Making my way through customs at Dublin airport the official with the round face and kind blue eyes asked me if I had family in Ireland. “Nah mate.” He smiled, stamped my Aussie passport and looked me in the eye as he handed it back, politely shaking his head, “trust me, Liam Joseph Carroll, you do.”
It took me far too long to make my way to Ireland, almost 38 years, and, if I can, I doubt I will spend more than a year away from this magical place for the rest of my days. From the first moment I walked through a crowd of people in the airport, hearing the lyrical way English words pass Irish lips, it was like coming home. This is a population where everyone seems marked with an all-knowing sense of cheeky beauty. I found it irresistible immediately.
And I knew straightaway that I’d misinterpreted the customs official’s question. To have family in Ireland is not to have relatives alive this very day, no, it’s to have Gaelic blood coursing your veins, to have Emerald Isle soil woven tight in your DNA. And I like to think I do because a moment in The Pantry at Kilkee brought me closer to my Pop, Joseph, than I’d been since he passed away 8 years earlier.
Kilkee is a small beach town on the west coast of Ireland, in County Clare. You can’t even say “County Clare” without getting a little Irish spring in your step can you, warming up to take on Michael Flatly for Lord of the Dance honours. Kilkee itself is about the size and shape of Bondi. My girlfriend, her sister and I were driving on our way to the Cliffs of Moher and, having not had a dozen Guinness since the night before, I was getting peckish. A bit lost, we couldn’t find a café, but found a hotel/pub where three old ladies were playing cards on the corner table, maybe hittin’ the piss well before 10am, maybe having an Irish Brekky Tea, unimportant.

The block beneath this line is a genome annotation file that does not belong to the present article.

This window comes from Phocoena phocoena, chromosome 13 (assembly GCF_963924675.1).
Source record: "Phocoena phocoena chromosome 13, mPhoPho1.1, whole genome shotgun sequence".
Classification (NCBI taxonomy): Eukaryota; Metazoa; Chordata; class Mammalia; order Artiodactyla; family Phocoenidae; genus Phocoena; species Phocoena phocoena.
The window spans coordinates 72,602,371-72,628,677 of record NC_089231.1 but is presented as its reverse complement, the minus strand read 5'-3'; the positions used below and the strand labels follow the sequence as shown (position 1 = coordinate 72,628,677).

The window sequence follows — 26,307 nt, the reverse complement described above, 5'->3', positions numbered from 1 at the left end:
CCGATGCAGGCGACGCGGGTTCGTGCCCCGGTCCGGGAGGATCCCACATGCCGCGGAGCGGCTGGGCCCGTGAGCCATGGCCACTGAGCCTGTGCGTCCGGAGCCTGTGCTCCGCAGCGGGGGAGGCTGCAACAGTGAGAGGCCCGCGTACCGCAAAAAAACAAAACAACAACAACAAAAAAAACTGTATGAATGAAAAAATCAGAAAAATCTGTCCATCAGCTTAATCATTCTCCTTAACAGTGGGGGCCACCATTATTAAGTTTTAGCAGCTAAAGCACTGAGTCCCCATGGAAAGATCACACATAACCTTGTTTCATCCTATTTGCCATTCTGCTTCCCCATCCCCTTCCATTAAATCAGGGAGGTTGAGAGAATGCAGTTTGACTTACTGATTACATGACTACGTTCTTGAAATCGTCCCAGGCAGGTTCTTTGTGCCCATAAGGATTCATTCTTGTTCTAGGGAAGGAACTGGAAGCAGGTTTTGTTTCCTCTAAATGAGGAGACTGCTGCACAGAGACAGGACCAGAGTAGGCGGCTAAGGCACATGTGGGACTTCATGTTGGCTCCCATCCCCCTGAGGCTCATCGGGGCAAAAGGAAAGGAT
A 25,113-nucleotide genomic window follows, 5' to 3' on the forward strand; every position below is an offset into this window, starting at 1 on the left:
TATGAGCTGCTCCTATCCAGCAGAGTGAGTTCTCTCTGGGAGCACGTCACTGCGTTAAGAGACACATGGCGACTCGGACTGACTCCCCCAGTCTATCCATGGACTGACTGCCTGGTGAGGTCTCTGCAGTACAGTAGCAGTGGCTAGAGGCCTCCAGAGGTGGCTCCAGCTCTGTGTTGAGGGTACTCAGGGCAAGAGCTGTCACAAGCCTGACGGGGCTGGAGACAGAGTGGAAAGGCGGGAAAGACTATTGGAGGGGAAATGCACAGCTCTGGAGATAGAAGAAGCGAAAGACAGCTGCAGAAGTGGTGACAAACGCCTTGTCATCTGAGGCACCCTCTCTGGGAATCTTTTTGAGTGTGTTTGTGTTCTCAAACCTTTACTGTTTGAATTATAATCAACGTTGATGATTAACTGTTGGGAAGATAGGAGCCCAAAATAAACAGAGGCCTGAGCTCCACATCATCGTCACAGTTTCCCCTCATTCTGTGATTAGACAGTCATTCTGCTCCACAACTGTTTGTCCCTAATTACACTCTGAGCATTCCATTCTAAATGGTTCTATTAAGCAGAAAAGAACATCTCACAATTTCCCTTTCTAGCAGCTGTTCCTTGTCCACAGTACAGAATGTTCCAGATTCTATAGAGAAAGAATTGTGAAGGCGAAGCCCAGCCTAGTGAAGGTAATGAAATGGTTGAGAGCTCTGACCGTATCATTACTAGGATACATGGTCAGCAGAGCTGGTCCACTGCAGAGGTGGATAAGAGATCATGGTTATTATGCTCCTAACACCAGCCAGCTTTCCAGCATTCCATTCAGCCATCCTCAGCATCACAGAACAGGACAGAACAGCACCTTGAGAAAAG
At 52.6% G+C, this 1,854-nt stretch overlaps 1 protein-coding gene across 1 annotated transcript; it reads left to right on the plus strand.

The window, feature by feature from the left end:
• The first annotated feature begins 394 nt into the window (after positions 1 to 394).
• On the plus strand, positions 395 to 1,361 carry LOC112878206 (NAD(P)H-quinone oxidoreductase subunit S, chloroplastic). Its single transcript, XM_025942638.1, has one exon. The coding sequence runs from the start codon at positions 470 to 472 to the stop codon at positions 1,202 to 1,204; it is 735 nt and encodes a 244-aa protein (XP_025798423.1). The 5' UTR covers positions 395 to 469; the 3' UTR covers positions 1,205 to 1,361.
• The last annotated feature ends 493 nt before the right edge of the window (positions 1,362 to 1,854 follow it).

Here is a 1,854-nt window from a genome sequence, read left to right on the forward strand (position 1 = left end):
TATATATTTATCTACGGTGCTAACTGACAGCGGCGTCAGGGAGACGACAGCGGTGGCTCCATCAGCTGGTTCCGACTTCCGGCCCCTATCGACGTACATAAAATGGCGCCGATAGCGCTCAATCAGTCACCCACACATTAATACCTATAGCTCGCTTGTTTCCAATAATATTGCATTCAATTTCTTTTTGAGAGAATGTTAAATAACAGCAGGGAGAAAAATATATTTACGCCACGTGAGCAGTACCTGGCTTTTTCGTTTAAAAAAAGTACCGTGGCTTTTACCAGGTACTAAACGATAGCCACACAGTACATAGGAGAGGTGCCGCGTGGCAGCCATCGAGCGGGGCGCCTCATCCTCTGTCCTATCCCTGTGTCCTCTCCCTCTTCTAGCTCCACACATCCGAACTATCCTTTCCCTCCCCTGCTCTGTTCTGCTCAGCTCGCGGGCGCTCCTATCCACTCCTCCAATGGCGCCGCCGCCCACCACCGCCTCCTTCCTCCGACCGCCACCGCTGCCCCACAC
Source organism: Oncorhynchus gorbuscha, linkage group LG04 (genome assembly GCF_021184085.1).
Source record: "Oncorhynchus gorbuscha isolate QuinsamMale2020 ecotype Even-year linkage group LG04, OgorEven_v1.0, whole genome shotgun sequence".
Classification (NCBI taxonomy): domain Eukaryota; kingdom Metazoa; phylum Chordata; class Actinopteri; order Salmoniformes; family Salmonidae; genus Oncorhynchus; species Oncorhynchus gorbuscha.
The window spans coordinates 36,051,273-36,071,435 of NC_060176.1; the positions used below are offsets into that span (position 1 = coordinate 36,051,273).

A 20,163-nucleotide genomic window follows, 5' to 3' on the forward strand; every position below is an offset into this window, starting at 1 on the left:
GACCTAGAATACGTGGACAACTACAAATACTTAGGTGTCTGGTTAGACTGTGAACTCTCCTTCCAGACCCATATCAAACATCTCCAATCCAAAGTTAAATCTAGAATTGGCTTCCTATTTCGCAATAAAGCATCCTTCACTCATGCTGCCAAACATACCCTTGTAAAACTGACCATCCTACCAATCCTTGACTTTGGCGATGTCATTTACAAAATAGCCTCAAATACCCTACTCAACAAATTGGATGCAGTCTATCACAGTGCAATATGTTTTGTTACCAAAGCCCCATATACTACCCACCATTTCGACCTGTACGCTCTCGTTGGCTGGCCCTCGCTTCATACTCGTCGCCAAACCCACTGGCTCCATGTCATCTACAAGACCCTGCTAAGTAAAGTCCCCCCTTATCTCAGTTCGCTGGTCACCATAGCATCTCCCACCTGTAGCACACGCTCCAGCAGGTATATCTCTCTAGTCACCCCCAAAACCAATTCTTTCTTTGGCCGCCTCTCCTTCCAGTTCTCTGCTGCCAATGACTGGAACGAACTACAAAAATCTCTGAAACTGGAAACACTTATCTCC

I asked them, where was a good spot for breakfast. “Oh bless you, a strapping young lad with these two fine lassies, you best be down to the Pantry, ask to have the Little Pantry Grill. Hmm. Lovely. The best in Ireland.” The other two women smiled and agreed with the first, “the best in Ireland, oh yes.” A bit confused, I needed clarification, “the pantry? Someone’s pantry?” They had a good giggle and the old lady leader of the trio whacked me hard in the shoulder, “Just walk down yonder laddie, you’ll soon enough understand. And remember, the Little Pantry Grill, the best in Ireland.” Rightoh then, off we trotted. The Pantry was directly where our tour guides had knowingly pointed to, invisible to my Sydney eye always associating bearded hipsters with anything breakfast (and overpriced) related.
The Pantry stands almost like a time capsule from 1985, like the spritely grandmother you remember from your childhood is still alive and kicking and running a cafeteria in the back of her house. And she rightfully couldn’t care less how she presents her restaurant. No bloody way. It’s the basics of age-old culinary delights done right, the décor done cheap and the prices low enough to make my penny-pinching heart sing to high heaven. The Little Pantry Grill is bacon, sausages, eggs, tomato and beans, grilled. And it’s sensational, cheap as chips.